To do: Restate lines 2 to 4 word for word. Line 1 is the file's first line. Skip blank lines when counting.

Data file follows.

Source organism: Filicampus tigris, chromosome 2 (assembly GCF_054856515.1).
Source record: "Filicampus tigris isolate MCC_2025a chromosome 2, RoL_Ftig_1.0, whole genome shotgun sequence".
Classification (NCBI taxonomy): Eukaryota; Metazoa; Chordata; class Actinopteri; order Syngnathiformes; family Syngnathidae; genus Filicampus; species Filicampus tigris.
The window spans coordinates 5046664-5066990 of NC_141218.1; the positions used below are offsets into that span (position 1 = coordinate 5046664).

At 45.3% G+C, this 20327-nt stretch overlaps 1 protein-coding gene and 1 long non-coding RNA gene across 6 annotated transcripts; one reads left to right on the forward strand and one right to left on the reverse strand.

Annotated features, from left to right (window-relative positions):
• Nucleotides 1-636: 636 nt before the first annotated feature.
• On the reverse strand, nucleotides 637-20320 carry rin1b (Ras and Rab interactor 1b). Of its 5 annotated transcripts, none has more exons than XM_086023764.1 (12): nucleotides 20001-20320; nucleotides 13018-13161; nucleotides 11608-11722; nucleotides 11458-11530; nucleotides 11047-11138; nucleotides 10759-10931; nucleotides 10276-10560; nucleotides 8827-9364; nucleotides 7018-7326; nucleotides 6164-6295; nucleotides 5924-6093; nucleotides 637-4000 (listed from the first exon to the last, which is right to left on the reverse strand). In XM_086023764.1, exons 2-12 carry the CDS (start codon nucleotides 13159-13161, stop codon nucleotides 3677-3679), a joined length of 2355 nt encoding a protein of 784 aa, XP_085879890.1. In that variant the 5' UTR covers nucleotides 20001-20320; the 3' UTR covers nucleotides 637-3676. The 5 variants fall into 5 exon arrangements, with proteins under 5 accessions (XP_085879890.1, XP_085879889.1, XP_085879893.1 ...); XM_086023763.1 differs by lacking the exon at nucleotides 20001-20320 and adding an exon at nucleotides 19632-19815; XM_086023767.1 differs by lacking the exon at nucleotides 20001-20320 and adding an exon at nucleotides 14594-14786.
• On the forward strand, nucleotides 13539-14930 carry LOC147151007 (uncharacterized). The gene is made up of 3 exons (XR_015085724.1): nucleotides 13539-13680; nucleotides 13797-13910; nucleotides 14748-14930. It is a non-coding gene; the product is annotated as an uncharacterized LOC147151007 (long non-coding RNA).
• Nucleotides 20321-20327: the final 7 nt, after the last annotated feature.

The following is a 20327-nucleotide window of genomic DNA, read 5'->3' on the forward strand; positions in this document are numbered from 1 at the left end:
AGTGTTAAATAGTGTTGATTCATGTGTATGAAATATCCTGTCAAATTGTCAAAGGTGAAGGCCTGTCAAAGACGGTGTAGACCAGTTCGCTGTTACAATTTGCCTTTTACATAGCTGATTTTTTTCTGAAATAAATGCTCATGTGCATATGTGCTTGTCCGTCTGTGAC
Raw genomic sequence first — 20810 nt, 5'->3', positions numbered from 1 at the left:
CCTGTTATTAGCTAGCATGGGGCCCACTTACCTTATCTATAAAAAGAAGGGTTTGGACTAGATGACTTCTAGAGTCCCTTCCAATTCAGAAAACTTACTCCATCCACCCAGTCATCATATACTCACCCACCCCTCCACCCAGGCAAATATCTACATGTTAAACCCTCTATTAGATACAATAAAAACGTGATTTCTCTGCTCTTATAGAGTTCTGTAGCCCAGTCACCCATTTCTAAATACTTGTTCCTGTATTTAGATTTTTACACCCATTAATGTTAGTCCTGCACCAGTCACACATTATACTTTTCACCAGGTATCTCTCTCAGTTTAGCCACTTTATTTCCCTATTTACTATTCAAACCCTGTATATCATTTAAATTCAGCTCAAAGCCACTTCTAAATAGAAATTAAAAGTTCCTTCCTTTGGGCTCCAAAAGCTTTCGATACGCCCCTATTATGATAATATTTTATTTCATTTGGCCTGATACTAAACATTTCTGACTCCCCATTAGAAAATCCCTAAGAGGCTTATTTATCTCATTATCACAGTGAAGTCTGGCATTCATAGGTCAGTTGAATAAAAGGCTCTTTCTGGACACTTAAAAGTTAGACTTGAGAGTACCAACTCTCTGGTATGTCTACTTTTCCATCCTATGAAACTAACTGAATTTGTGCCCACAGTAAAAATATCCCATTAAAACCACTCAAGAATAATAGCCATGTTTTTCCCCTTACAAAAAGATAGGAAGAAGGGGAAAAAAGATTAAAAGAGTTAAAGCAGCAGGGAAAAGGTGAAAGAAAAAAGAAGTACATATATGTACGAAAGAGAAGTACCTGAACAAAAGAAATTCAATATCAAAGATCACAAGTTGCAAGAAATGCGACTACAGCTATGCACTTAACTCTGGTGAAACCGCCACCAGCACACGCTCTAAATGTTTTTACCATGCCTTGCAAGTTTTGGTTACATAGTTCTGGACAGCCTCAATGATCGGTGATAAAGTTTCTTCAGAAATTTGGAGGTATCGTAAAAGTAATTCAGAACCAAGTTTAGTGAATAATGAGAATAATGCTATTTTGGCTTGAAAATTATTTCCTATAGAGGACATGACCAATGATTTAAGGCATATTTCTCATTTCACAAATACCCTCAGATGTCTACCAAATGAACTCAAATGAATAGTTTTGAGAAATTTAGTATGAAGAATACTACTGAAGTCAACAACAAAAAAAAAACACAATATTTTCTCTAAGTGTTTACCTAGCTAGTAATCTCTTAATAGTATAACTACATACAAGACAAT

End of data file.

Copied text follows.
Source record: "Filicampus tigris isolate MCC_2025a chromosome 2, RoL_Ftig_1.0, whole genome shotgun sequence".
Classification (NCBI taxonomy): Eukaryota; Metazoa; Chordata; class Actinopteri; order Syngnathiformes; family Syngnathidae; genus Filicampus; species Filicampus tigris.
The window spans coordinates 5046664-5066990 of NC_141218.1; the positions used below are offsets into that span (position 1 = coordinate 5046664).